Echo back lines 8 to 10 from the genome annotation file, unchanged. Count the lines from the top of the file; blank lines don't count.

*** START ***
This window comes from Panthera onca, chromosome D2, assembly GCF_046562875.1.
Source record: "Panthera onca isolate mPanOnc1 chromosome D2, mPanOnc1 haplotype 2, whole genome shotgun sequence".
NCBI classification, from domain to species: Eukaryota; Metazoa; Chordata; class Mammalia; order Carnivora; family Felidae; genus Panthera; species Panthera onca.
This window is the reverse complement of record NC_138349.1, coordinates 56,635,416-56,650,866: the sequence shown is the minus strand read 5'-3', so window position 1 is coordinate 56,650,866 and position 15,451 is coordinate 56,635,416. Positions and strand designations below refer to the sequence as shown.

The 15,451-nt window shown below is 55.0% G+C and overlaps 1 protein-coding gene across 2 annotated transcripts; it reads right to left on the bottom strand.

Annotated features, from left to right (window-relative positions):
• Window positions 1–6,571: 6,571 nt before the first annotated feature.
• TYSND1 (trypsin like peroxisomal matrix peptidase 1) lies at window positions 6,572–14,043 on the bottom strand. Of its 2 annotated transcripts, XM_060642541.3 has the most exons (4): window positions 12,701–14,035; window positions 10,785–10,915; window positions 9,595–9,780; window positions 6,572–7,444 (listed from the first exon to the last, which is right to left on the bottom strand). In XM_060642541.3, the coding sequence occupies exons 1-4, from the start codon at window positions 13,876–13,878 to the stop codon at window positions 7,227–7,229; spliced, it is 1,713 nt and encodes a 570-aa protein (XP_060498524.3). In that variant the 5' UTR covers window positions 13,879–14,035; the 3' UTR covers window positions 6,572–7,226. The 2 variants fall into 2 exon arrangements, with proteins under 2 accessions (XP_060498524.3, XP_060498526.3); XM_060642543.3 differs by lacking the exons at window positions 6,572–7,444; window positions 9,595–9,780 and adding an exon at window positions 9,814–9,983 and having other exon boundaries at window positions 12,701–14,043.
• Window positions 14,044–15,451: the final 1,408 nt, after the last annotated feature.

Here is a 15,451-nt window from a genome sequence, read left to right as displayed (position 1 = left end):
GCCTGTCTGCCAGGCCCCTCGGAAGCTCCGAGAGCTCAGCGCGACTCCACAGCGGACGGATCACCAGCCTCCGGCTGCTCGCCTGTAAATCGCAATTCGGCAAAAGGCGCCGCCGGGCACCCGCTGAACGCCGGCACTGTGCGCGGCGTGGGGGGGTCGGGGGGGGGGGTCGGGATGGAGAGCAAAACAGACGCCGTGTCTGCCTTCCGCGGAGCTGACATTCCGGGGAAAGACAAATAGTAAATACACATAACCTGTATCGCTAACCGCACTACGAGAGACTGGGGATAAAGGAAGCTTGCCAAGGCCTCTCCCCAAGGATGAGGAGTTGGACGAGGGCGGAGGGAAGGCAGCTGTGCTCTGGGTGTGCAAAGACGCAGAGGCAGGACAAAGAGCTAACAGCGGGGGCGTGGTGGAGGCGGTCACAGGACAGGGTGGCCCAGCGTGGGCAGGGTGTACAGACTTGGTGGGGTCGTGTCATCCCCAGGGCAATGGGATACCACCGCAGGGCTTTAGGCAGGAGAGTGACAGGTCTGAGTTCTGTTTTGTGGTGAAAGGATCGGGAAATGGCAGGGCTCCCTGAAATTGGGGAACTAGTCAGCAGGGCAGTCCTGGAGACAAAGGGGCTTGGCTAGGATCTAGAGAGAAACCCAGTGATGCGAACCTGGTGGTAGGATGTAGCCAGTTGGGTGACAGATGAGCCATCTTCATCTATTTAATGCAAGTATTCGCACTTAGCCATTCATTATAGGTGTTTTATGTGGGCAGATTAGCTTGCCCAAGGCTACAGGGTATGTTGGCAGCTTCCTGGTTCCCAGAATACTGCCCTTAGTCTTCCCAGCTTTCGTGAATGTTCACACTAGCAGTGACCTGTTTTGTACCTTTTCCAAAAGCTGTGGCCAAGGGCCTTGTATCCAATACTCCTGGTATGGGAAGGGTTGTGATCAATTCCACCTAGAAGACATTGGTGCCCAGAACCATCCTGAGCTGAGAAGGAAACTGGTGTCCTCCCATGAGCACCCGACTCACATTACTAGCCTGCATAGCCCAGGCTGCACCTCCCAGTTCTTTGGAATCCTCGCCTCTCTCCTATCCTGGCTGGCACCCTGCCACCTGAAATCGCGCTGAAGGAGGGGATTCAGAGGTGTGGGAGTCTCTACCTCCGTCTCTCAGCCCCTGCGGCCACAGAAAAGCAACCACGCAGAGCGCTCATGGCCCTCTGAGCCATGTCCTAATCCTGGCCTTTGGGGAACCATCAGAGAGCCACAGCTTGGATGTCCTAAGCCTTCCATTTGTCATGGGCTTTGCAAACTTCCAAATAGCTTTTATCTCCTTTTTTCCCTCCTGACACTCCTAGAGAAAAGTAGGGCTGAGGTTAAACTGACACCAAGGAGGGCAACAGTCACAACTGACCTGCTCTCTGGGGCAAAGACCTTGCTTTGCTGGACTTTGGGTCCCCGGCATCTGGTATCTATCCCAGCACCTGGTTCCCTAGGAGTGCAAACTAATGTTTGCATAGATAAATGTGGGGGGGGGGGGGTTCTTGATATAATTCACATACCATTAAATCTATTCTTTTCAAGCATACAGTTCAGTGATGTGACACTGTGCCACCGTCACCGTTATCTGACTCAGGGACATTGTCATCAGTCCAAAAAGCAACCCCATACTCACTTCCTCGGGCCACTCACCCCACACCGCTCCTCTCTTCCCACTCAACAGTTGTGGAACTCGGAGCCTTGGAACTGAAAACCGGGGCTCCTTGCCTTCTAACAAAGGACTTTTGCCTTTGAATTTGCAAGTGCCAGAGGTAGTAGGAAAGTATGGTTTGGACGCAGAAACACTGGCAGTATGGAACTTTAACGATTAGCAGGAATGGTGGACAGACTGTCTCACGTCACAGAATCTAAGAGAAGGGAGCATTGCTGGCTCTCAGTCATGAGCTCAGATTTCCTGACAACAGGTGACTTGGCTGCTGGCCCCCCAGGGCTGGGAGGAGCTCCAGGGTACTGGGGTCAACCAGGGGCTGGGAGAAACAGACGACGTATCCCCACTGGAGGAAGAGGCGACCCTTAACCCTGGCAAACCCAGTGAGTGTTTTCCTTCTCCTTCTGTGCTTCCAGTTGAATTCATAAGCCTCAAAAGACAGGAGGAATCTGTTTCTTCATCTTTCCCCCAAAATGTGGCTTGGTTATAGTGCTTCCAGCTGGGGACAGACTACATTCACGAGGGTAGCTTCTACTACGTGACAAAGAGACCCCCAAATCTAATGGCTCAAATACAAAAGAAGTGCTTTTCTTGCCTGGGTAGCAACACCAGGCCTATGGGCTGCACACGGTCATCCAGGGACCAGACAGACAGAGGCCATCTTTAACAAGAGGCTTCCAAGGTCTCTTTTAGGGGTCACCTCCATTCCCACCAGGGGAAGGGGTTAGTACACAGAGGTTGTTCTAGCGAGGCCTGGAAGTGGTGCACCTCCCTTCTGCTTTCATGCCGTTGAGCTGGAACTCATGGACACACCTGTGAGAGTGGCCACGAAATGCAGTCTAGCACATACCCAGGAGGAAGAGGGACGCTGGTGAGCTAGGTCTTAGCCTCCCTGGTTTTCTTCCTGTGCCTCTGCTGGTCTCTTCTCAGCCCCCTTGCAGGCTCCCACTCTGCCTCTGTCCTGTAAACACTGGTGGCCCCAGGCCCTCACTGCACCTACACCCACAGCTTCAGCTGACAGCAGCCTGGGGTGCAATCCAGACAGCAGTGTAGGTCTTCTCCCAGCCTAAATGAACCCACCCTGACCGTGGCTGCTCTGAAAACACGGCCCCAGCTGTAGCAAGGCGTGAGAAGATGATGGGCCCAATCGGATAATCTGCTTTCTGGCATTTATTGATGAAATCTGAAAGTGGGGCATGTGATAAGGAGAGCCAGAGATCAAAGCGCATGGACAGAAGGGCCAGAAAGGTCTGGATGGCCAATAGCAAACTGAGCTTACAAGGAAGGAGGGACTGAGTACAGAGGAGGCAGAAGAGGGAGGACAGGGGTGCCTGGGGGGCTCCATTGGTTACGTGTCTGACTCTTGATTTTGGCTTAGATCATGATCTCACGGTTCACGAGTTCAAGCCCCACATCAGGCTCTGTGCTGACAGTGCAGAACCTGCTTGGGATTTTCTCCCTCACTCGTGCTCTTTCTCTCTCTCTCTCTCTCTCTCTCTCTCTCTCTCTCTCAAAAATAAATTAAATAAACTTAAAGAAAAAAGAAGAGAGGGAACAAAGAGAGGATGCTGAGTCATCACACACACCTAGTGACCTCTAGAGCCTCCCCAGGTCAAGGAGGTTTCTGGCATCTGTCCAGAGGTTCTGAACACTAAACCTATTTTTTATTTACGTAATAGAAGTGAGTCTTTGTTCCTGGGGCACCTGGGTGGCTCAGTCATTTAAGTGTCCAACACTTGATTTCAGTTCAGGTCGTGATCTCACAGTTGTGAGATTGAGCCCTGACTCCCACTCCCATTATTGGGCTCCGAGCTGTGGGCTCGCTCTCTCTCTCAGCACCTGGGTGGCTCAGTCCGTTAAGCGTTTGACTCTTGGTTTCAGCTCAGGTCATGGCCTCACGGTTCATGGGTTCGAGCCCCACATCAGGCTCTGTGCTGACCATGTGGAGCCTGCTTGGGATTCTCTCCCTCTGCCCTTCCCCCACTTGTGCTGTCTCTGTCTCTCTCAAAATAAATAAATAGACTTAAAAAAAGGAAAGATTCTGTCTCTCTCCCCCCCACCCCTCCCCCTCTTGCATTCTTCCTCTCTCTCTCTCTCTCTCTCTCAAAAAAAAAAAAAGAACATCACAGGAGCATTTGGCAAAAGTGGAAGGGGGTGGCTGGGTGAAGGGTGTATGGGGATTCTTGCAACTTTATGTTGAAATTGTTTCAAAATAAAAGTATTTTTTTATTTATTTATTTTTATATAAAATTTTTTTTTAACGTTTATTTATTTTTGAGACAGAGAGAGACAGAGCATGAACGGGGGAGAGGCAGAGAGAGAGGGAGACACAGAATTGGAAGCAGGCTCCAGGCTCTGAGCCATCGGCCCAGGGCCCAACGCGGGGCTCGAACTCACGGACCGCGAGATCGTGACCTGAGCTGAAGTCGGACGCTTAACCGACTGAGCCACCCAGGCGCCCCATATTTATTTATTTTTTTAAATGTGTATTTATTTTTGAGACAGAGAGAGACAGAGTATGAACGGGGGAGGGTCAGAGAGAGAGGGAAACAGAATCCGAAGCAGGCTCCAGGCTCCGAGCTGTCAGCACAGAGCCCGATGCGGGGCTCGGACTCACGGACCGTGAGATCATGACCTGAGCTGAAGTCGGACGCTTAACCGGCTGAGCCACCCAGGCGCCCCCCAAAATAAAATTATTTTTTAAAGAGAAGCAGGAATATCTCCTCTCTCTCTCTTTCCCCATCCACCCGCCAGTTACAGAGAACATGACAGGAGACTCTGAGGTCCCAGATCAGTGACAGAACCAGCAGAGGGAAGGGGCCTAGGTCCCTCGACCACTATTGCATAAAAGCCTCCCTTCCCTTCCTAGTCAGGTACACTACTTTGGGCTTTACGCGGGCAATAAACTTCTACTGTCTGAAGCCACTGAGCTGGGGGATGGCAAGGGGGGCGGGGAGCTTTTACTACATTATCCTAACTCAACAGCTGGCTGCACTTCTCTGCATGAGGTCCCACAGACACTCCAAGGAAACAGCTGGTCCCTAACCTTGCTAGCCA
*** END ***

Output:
• TYSND1 (trypsin like peroxisomal matrix peptidase 1) lies at window positions 6,572–14,043 on the bottom strand. Of its 2 annotated transcripts, XM_060642541.3 has the most exons (4): window positions 12,701–14,035; window positions 10,785–10,915; window positions 9,595–9,780; window positions 6,572–7,444 (listed from the first exon to the last, which is right to left on the bottom strand). In XM_060642541.3, the coding sequence occupies exons 1-4, from the start codon at window positions 13,876–13,878 to the stop codon at window positions 7,227–7,229; spliced, it is 1,713 nt and encodes a 570-aa protein (XP_060498524.3). In that variant the 5' UTR covers window positions 13,879–14,035; the 3' UTR covers window positions 6,572–7,226. The 2 variants fall into 2 exon arrangements, with proteins under 2 accessions (XP_060498524.3, XP_060498526.3); XM_060642543.3 differs by lacking the exons at window positions 6,572–7,444; window positions 9,595–9,780 and adding an exon at window positions 9,814–9,983 and having other exon boundaries at window positions 12,701–14,043.
• Window positions 14,044–15,451: the final 1,408 nt, after the last annotated feature.

Here is a 15,451-nt window from a genome sequence, read left to right as displayed (position 1 = left end):